Evidencing the Impact of Youth Work on Attainment

If we are to keep improving the quality of youth work, it’s understood that effective evaluation processes are vital. Key stages in any evaluation include:

  • Building shared understanding of desired outcomes
  • Clarifying how progress towards these can be measured
  • Collating and analysing data over the course of the project
  • Reflecting on data and insights with young people and other stakeholders
  • Effectively communicating insights – and the ‘so what’ for your practice.

Planning and evaluating youth work in partnership with schools creates opportunities for deeper learning– and also creates new challenges and complexity.

In this section, you’ll find frameworks to help you think about the outcomes you are measuring, and tools that you can adapt and use as you co-design and evaluate the impact of your work on attainment outcomes.


What impacts do we want to measure?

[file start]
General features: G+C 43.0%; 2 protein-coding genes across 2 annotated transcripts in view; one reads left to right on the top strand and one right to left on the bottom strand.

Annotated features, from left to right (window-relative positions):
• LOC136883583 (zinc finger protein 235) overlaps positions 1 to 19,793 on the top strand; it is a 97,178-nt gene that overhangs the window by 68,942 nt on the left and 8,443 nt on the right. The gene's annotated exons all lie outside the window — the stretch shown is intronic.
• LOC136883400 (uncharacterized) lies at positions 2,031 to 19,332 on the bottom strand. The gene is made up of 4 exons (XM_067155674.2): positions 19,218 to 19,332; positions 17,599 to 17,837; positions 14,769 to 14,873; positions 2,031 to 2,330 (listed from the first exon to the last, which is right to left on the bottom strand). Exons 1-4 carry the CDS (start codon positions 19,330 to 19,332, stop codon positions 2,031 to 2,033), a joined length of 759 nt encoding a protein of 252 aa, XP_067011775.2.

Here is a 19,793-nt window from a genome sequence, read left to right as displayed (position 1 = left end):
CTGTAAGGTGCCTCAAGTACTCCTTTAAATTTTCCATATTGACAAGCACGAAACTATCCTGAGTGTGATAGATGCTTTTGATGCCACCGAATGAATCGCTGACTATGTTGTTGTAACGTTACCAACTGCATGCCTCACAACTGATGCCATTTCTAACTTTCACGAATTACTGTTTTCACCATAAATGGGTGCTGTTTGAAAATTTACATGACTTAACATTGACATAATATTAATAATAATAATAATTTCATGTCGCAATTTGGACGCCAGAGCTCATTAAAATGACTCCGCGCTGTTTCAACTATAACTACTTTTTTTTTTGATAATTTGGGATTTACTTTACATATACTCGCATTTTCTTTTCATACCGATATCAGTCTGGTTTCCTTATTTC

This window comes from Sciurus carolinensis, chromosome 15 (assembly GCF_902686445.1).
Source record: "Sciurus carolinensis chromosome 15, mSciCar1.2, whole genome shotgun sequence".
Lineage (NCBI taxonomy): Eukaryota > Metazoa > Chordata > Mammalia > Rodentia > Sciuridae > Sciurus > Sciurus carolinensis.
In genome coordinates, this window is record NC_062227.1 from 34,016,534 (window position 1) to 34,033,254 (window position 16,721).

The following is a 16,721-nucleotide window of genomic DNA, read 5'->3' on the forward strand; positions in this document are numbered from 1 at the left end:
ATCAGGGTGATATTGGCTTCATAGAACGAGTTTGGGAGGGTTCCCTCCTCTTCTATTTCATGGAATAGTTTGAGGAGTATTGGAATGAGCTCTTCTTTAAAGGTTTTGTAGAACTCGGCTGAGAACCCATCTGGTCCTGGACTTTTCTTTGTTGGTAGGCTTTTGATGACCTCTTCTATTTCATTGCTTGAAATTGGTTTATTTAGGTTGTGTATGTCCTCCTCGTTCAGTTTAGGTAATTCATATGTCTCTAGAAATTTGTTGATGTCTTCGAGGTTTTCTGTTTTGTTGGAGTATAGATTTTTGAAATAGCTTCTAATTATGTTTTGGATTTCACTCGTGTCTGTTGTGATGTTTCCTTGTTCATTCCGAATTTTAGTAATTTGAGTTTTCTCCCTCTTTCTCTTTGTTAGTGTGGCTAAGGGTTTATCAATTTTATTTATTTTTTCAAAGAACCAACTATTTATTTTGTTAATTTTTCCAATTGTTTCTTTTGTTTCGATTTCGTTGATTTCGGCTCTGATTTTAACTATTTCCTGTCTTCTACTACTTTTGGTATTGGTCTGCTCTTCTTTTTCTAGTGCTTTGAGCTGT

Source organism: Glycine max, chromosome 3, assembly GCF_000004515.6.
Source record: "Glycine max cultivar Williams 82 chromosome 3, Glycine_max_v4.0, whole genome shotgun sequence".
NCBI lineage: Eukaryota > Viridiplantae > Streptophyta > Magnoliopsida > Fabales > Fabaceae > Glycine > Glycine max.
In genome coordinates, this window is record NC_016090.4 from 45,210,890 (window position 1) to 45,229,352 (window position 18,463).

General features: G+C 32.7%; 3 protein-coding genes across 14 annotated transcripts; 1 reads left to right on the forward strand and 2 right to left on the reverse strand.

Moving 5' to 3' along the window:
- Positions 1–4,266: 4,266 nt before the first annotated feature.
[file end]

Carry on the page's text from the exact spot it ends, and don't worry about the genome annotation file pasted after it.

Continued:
From the outset of any new piece of work, it’s important to be clear on the difference you want the work to make and how you will know if you have been successful.  Designing evaluations is a collaborative process.  Everyone involved in the work (participants and stakeholders) has a say in what outcomes are to be measured – and the indicators of success.  They also need to be clear on their roles and responsibilities in gathering data - ideally evaluation should feel like an integral part of the learning process for participants.


How will we measure and communicate these?

Evidence of outcomes is usually a combination of numerical (quantitative data) and feedback (qualitative data) from participants and from relevant stakeholders (youth workers, teachers, parents etc).  There are lots of different methods for gathering this. Remember that it’s helpful to gather data at different stages of the project and not just at the end – and it’s really important to think carefully about the most effective methods – to ensure that your evaluation process is genuinely inclusive, and will provide an accurate, rounded picture of progress

You’ll find a number of resources here to help you think about what you want to measure and how best to do that here:

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